New Omagh intelligence inquiry must unlock a chain reaction of truth

It seems to have come as a surprise to at least one minister. “We are not immediately attracted to the idea of a public inquiry,” security minister Paul Goggins said for publication only this morning. Sure enough, the inquiry by retired Appeal Court judge Sir Peter Gibson the Intelligence Services Commissioner announced by the Prime Minister after yesterday’s visit to Belfast isn’t to be held in “public:”

“to review the intercepted intelligence material available to the security and intelligence agencies in relation to the Omagh bombing and how it was shared.”

But it’s right on the button of the Panorama report, it’s time-limited to three months and the Prime Minister has promised to report to Parliament. On the face of it, this is a significant move, but there are plenty of caveats.
There are two principal linked questions emerging from the RUC account given to Panorama:: Why didn’t GCHQ pass on their monitoring to the police immediately to cut off the bombers – if they were listening live? And two, why did they not share, promptly and in full, the results of their monitoring to the police, if not for use in court which was banned, then to help in the hunt for the bombers while it was still hot? This is a top secret area. Sir Peter Gibson has not been one for pushing out the envelope. In his annual report last year he “declined to reveal the number of bugs these agencies had planted, on the grounds that to do so would “assist those hostile to the UK”. In other words, he could submit his report under secrecy.

But Gordon Brown can hardly get on his feet in the Commons a couple of weeks before Christmas and say “ the guys done ok, I can tell you no more.” He has to explain in full was meant by GCHQ’s alleged deadly, terse admission: “ We missed it”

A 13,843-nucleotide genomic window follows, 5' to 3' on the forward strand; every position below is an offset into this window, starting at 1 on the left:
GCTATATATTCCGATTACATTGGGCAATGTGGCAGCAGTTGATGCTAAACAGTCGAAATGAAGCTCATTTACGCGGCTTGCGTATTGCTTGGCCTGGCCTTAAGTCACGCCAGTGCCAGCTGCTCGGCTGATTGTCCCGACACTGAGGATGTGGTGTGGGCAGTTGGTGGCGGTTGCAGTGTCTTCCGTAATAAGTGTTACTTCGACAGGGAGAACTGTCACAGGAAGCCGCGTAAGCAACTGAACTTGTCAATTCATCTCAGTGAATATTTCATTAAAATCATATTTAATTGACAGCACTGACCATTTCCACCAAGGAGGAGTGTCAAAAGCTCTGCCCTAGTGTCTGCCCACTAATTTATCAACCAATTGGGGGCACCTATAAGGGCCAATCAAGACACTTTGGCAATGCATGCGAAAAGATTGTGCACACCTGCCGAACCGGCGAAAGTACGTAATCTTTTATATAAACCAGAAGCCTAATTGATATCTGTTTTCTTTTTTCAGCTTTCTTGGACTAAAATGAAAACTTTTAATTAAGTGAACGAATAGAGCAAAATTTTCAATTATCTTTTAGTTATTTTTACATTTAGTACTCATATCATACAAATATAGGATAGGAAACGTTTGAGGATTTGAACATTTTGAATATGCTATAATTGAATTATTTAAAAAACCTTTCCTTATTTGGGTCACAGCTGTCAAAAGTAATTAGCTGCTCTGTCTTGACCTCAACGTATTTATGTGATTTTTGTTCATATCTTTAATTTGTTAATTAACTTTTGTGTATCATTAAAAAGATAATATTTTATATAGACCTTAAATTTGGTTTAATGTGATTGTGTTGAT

For a decade, the Omagh families have been given a horrible run- around by the celebrity bit players in the tragedy, the presidents, princes and prime ministers who by their hurried visits to inconveniently sealed off Omagh streets lent credence to the view that “no stone would be left unturned.” Their torment is all the more exquisite for the truth allegedly lying just out of reach. This particular inquiry is about one link in the evidential chain. Yet if truth emerges about this one, pressure will inevitably mount for a chain reaction of truth to run right along the length of this terribly botched disconnected investigation, through the old SB, the CID, Sir Ronnie Flanagan and the Gardai. The police and security establishment will be expecting no less. They must be prevented from exploiting this inquiry just to settle old scores. Under revised rules, intercept evidence can now be used in court but only with the permission of the agency involved. If GCHQ has such evidence it is their bounden duty to reveal it. Either way the time has come – is long overdue – for telling the real story either in court prosecutions if possible or if not, as much of it as the law allows in public. Anything less would be the most hollow of mockeries. Gordon Brown cautious champion of openness, has a chance here to do himself proud. He could leave a much worse legacy.

Former BBC journalist and manager in Belfast, Manchester and London, Editor Spolight; Political Editor BBC NI; Current Affairs Commissioning editor BBC Radio 4; Editor Political and Parliamentary Programmes, BBC Westminster; former London Editor Belfast Telegraph. Hon Senior Research Fellow, The Constitution Unit, Univ Coll. London